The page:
Intellectual disabilityGene: MADD
Comment on list classification: Based on expert review provided by Konstantinos Varvagiannis and Zornitza Stark, there is enough evidence to support a gene-disease association. This gene has been promoted from Red to Amber and will be promoted to Green status at next panel review.
Created: 8 Oct 2020, 2:04 p.m. | Last Modified: 8 Oct 2020, 2:04 p.m.
Panel Version: 3.393
There are 3 reports on the phenotype of individuals with biallelic pathogenic MADD variants. Clinical presentation appears to be relevant for inclusion of this gene in both ID and epilepsy panels. A recent study provides extensive clinical details and suggests that the phenotype may range from DD/ID to a severe pleiotropic disorder characterized by severe DD (and ID), sensory and autonomic dysfunction, exocrine and endocrine insufficiency and haematological anomalies). Seizures have been reported in several individuals with either presentation.
Anazi et al (2017 - PMID: 28940097) identified MADD as a potential ID gene. The authors described a girl with profound DD and seizures among other features. The child, deceased at the age of 14m, was born to consanguineous Saoudi parents and was found to harbour a homozygous missense SNV [NM_003682.3:c.2930T>G:p.(Val977Gly)]. Through GeneMatcher, the authors identified a further 6 y.o. girl, compound heterozygous for a missense and a stopgain variant [NM_003682.3:c.593G>A:p.(Arg198His) and c.979C>T:p.(Arg327*)]. The child had normal development and milestones until the age of 15m, when she demonstrated delay in speech, social interactions, poor eye contact and was later diagnosed with ASD.
Hu et al (2019 - PMID: 29302074) provided details on a 22- and 30- y.o. female born to (reportedly) unrelated parents. Formal evaluation (WAIS-IV) suggested ID in the mild to moderate range(IQs of 50 and 60 respectively). Both were homozygous for an indel [NM_003682:c.3559del / p.(Met1187*)].
Schneeberger et al (2020 - PMID: 32761064) report on 23 affected subjects.
The authors categorized the phenotypes in 2 groups. 9 individuals belonging to group 1 presented with hypotonia, DD (9/9) with speech impaiment, ID (5/5) and seizures (6/9). 14 patients, belonging to group 2 had DD (9/9 - severe), ID (3/3), seizures (9/14), endo- and exocrine dysfunction, impairment of sensory and autonomic nervous system, haematological anomalies. The course was fatal in some cases, within the later group. Some facial features appeared to be more frequent (e.g. full cheeks, small mouth, tented upper lip - small palpebral fissures in some, etc). Genital anomalies were also common in males from both groups.
All were found to harbor biallelic MADD variants (21 different - missense and pLoF SNVs as well as an intragenic deletion). Variants in all cases affected all 7 isoforms. Data did not allow genotype-phenotype correlations e.g. individuals with missense and a pLoF variant (in trans) were identified within either group.
Studies using patient-derived fibroblasts supported the role of the variants, e.g. lower mRNA levels for those where NMD would apply, deficiency or drastic reduction of the protein upon immunobloting (also the case for missense variants) and mRNA analyses demonstrating aberrant transcripts for 2 relevant variants.
MADD encodes the MAPK-activating protein containing a death domain implicated among others in neurotransmission (Rab3 GEF and effector playing a role in formation/trafficking of synaptic vessicles), cell survival (pro-apoptotic effects/protection against apoptosis upon TNF-a treatment), etc. The gene has relevant expression pattern in fetal and adult brain (discussed by Hu et al).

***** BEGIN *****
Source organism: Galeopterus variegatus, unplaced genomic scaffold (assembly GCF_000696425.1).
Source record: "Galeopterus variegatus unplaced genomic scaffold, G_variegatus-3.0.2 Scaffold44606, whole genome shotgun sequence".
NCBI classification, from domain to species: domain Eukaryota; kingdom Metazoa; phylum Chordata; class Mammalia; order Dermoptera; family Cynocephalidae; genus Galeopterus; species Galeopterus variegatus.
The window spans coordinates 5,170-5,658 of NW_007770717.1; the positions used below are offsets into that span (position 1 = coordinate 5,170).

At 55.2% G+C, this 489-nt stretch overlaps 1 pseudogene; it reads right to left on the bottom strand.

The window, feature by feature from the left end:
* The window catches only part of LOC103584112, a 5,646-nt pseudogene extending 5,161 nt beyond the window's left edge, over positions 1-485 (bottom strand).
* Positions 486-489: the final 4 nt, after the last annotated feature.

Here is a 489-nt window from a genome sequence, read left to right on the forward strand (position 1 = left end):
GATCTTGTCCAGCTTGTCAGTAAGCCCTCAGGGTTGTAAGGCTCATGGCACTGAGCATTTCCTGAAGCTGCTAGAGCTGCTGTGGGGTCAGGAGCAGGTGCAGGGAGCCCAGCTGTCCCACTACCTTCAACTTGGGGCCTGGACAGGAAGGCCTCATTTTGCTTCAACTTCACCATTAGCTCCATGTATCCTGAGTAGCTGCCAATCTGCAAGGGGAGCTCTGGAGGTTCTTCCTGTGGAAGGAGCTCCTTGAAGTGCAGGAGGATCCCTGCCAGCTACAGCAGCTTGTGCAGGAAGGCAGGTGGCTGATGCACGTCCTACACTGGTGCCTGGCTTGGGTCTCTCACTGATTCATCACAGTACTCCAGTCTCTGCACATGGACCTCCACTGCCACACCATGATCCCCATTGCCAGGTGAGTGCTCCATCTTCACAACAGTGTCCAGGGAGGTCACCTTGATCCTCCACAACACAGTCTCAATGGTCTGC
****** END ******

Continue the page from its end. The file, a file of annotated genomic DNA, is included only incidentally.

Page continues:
Studies in patient fibroblasts provide evidence of reduced activation of MAP kinases ERK1/2 upon treatment with TNF-a, activation of the intrinsic (TNF-a-dependent-) apoptosis. MADD deficiency was shown to result to decreased EGF endocytosis (likely mediated by Rab3).
Mouse model further supports the role of MADD (summary by MGI: "Mice homozygous for a knock-out allele die shortly after birth due to respiratory failure, are hyporesponsive to tactile stimuli, and exhibit defects in neurotransmitter release with impaired synaptic vesicle trafficking and depletion of synaptic vesicles at the neuromuscular junction.").
You may consider inclusion in other gene panels e.g. for hematologic (low Hb and thrombocytopenia in several) or GI (e.g diarrhea) disorders.
Created: 9 Aug 2020, 12:47 p.m. | Last Modified: 9 Aug 2020, 12:47 p.m.
Panel Version: 3.239
Mode of inheritance
BIALLELIC, autosomal or pseudoautosomal
Global developmental delay / Intellectual disability / Seizures; Global developmental delay / Intellectual disability / Seizures / Abnormality of the endocrine system / Exocrine pancreatic insufficiency / Constipation / Diarrhea / Anemia / Thrombocytopenia / Abnormality of the autonomic nervous system
Anazi et al report 2 unrelated families with ID and biallelic variants. No specific functional data for variants but MADD is a regulator of neurotransmitter release and mouse model exhibits severe neuronal defects with early lethality (Del Villar and Miller 2004; Tanaka et al. 2001)
Created: 6 Mar 2020, 10 a.m. | Last Modified: 6 Mar 2020, 10 a.m.
Panel Version: 3.3
Mode of inheritance
BIALLELIC, autosomal or pseudoautosomal
Variants in this GENE are reported as part of current diagnostic practice
Tag for-review tag was added to gene: MADD.
Gene: madd has been classified as Amber List (Moderate Evidence).
Publications for gene: MADD were set to
Phenotypes for gene: MADD were changed from to Neurodevelopmental disorder with dysmorphic facies, impaired speech and hypotonia, 619005; DEEAH syndrome, 619004
gene: MADD was added gene: MADD was added to Intellectual disability. Sources: Victorian Clinical Genetics Services Mode of inheritance for gene: MADD was set to